November 21, 2008
A Few Good Reads
The preeminent position of legalized abortion in any catalog of national blemishes cannot be denied. In James M. Kushiner's angry summary, "Roe v. Wade, like Dred Scott, and slavery, is a contradicting of the constitution of the organism in which it thrives." Kushiner is right and Kmiec is wrong, which is why I question the practicality of federalist solutions to the rift in conservatism.
Bookworm proposes a neo-libertarian approach to rebuilding the Republican brand, with local governments doing a lot more, national government doing a lot less, and social issues quarantined because they play out on at least fifty small stages rather than on one large one.
Another favorite blogger put the challenge similarly: "Conservatives would do well to frame the debate in a way that both educates the public and focuses on what Congress and the President actually do," she wrote, in the apparent hope that with the federal government "out of the business of legislating personal and sexual morality," conservatives can argue questions about abortion and gay marriage as "freedom issues" while holding fast against the kind of one-size-fits-all thinking that looks to the Supreme Court for social policy.
But emphasis on smaller government will not by itself resolve the tension between militant and conciliatory wings of the conservative movement, not with abortion enshrined as the status quo in too many precincts and a self-consciously progressive administration coming to power. Another commentator has it more nearly right, I think, in ignoring intramural differences to spotlight people who are not socially conservative themselves, but trust the rest of us to keep the home fires burning.
We live in an "ambiguously Christian Babylon" (the phrase comes from Fr. Richard John Neuhaus), so trying to stifle or reframe abortion talk amounts to a dereliction of duty. It was not pro-life activism that took abortion to the Supreme Court, or convinced a majority of the justices to look more to King Herod than to Pontius Pilate for precedent in deciding Roe v. Wade.
Apart from its moral weight, the pro-life point of view also serves as a useful proxy for other conservative positions, winning allies of the kind who say things like "Look, if I were playing the Wishing Game, I might suggest that conservative judges give a pass to Roe v. Wade (just to not upset the political applecart) while ruling conservatively on every other issue. But I'm not playing the Wishing Game. In reality, judges who favor Roe v. Wade favor just about every other example of liberal judicial legislating, and judges who are against Roe v. Wade are against every other example of liberal judicial legislating."
There is more than a hint of truth in that observation. It should also be noted that if reframing arguments is a prerequisite for conservative victory in subsequent elections, then reframing ought to proceed on our own terms rather than those of the progressive Left. We could start by arguing that the protection of human life at its most vulnerable is never a matter of "legislating morality," because the state has no business mandating good behavior, but compelling reasons to curb suicidal behavior.
Anyone who needs a refresher on the difference between incentives and disincentives might look to the Bill of Rights, where imperatives ("shall make no law," "shall not be infringed," "shall not be construed to deny or disparage") function more like guardrails than like harnesses. Surely Sarah from Alaska is not the only conservative who understands that.
I understand all of this. I wonder if Patrick (and others) understand our points? None of this matters if you can't get your man elected or can't get your nominees past the filibuster. In the end, it becomes a numbers game and tilting at windmills may win you the admiration of your ideological adherents but it doesn't reverse precedents.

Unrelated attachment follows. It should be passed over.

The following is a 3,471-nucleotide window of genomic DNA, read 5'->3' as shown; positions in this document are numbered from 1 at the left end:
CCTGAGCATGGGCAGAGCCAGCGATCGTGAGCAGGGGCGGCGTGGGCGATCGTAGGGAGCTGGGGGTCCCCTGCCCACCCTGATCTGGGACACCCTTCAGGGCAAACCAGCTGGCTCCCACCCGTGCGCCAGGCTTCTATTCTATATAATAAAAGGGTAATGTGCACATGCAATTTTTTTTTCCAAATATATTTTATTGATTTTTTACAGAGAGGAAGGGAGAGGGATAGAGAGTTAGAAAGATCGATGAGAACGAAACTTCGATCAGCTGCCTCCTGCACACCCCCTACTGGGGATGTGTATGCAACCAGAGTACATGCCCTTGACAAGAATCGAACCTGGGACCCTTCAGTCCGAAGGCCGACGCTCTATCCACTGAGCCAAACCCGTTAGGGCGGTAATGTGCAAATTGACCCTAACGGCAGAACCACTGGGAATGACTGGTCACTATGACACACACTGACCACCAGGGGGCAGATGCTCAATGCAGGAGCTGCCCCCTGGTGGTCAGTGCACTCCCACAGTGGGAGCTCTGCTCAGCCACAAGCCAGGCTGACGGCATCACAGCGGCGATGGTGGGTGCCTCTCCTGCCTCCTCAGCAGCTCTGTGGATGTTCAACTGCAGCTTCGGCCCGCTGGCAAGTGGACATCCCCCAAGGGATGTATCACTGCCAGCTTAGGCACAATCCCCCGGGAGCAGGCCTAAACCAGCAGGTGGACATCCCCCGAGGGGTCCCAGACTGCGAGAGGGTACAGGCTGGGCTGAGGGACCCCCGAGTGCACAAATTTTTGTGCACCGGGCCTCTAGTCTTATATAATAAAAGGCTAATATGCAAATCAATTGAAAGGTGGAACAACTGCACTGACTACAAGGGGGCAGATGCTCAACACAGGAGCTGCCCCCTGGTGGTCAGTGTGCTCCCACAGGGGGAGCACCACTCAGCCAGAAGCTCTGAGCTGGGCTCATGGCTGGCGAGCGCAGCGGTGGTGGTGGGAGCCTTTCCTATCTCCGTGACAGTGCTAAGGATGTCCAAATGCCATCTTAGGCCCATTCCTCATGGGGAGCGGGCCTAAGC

There is something to be said for not allowing the perfect to become the enemy of the good. The great evil of Roe is that it prevented a national conversation which should have been held. What many prolifers don't seem to understand is that some of us are trying to ensure that that conversation takes place. They might be surprised what happens, should that ever come to pass. I have faith in my fellow Americans.
As do, oddly enough, the French in Afghanstan. As Jules Crittenden relates, they like us... they really like us! Sacre bleu!
Here we discover America as it is often depicted : their values are taken to their paroxysm, often amplified by promiscuity and the loneliness of this outpost in the middle of that Afghan valley. Honor, motherland - everything here reminds of that : the American flag floating in the wind above the outpost, just like the one on the post parcels. Even if recruits often originate from the hearth of American cities and gang territory, no one here has any goal other than to hold high and proud the star spangled banner. Each man knows he can count on the support of a whole people who provides them through the mail all that an American could miss in such a remote front-line location : books, chewing gums, razorblades, Gatorade, toothpaste etc. in such way that every man is aware of how much the American people backs him in his difficult mission. And that is a first shock to our preconceptions : the American soldier is no individualist. The team, the group, the combat team are the focus of all his attention.
And they are impressive warriors! We have not come across bad ones, as strange at it may seem to you when you know how critical French people can be. Even if some of them are a bit on the heavy side, all of them provide us everyday with lessons in infantry know-how. Beyond the wearing of a combat kit that never seem to discomfort them (helmet strap, helmet, combat goggles, rifles etc.) the long hours of watch at the outpost never seem to annoy them in the slightest. On the one square meter wooden tower above the perimeter wall they stand the five consecutive hours in full battle rattle and night vision goggles on top, their sight unmoving in the directions of likely danger. No distractions, no pauses, they are like statues nights and days. At night, all movements are performed in the dark - only a handful of subdued red lights indicate the occasional presence of a soldier on the move. Same with the vehicles whose lights are covered - everything happens in pitch dark even filling the fuel tanks with the Japy pump.
And combat ? If you have seen Rambo you have seen it all - always coming to the rescue when one of our teams gets in trouble, and always in the shortest delay. That is one of their tricks : they switch from T-shirt and sandals to combat ready in three minutes. Arriving in contact with the enemy, the way they fight is simple and disconcerting : they just charge ! They disembark and assault in stride, they bomb first and ask questions later - which cuts any pussyfooting short.